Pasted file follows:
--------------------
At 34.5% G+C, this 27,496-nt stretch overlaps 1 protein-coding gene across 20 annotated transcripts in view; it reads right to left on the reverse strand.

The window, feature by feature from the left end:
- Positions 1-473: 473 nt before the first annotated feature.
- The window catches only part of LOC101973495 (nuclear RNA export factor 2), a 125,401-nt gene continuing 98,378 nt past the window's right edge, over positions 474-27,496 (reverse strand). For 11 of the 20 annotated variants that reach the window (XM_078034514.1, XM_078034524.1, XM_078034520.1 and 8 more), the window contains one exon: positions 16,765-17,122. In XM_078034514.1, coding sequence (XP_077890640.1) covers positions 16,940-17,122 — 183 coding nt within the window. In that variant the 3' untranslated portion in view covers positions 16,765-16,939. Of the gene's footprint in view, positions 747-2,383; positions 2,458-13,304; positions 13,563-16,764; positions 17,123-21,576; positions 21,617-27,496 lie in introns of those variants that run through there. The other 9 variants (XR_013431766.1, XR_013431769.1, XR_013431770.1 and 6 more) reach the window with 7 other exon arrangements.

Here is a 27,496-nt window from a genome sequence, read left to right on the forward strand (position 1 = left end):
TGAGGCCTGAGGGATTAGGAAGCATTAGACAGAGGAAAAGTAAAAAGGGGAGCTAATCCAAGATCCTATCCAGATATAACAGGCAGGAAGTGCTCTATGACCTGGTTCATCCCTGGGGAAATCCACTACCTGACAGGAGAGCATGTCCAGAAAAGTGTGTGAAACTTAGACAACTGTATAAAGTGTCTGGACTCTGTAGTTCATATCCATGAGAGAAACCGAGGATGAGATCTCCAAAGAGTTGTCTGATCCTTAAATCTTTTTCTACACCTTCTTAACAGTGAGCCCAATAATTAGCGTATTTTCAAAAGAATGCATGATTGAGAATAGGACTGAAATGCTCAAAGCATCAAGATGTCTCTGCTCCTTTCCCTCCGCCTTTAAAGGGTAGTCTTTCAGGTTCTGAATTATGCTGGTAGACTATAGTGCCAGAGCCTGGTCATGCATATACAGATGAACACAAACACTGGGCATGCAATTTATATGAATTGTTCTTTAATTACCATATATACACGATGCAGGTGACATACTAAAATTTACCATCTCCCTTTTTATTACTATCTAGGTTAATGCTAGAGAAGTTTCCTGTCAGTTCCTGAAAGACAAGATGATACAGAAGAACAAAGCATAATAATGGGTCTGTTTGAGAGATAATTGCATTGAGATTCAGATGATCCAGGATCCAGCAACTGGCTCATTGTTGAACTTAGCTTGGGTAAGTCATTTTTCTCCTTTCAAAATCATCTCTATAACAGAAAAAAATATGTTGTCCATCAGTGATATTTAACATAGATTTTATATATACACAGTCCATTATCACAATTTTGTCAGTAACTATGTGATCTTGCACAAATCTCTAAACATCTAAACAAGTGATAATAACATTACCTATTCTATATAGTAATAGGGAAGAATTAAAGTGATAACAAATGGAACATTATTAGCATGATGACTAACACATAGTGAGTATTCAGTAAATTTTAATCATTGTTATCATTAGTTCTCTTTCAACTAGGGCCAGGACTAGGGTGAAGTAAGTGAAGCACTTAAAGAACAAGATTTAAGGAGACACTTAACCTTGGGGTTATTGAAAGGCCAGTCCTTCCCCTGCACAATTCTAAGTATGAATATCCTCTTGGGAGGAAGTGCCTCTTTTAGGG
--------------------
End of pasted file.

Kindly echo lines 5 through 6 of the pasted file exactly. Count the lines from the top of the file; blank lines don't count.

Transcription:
Here is a 27,496-nt window from a genome sequence, read left to right on the forward strand (position 1 = left end):
TGAGGCCTGAGGGATTAGGAAGCATTAGACAGAGGAAAAGTAAAAAGGGGAGCTAATCCAAGATCCTATCCAGATATAACAGGCAGGAAGTGCTCTATGACCTGGTTCATCCCTGGGGAAATCCACTACCTGACAGGAGAGCATGTCCAGAAAAGTGTGTGAAACTTAGACAACTGTATAAAGTGTCTGGACTCTGTAGTTCATATCCATGAGAGAAACCGAGGATGAGATCTCCAAAGAGTTGTCTGATCCTTAAATCTTTTTCTACACCTTCTTAACAGTGAGCCCAATAATTAGCGTATTTTCAAAAGAATGCATGATTGAGAATAGGACTGAAATGCTCAAAGCATCAAGATGTCTCTGCTCCTTTCCCTCCGCCTTTAAAGGGTAGTCTTTCAGGTTCTGAATTATGCTGGTAGACTATAGTGCCAGAGCCTGGTCATGCATATACAGATGAACACAAACACTGGGCATGCAATTTATATGAATTGTTCTTTAATTACCATATATACACGATGCAGGTGACATACTAAAATTTACCATCTCCCTTTTTATTACTATCTAGGTTAATGCTAGAGAAGTTTCCTGTCAGTTCCTGAAAGACAAGATGATACAGAAGAACAAAGCATAATAATGGGTCTGTTTGAGAGATAATTGCATTGAGATTCAGATGATCCAGGATCCAGCAACTGGCTCATTGTTGAACTTAGCTTGGGTAAGTCATTTTTCTCCTTTCAAAATCATCTCTATAACAGAAAAAAATATGTTGTCCATCAGTGATATTTAACATAGATTTTATATATACACAGTCCATTATCACAATTTTGTCAGTAACTATGTGATCTTGCACAAATCTCTAAACATCTAAACAAGTGATAATAACATTACCTATTCTATATAGTAATAGGGAAGAATTAAAGTGATAACAAATGGAACATTATTAGCATGATGACTAACACATAGTGAGTATTCAGTAAATTTTAATCATTGTTATCATTAGTTCTCTTTCAACTAGGGCCAGGACTAGGGTGAAGTAAGTGAAGCACTTAAAGAACAAGATTTAAGGAGACACTTAACCTTGGGGTTATTGAAAGGCCAGTCCTTCCCCTGCACAATTCTAAGTATGAATATCCTCTTGGGAGGAAGTGCCTCTTTTAGGG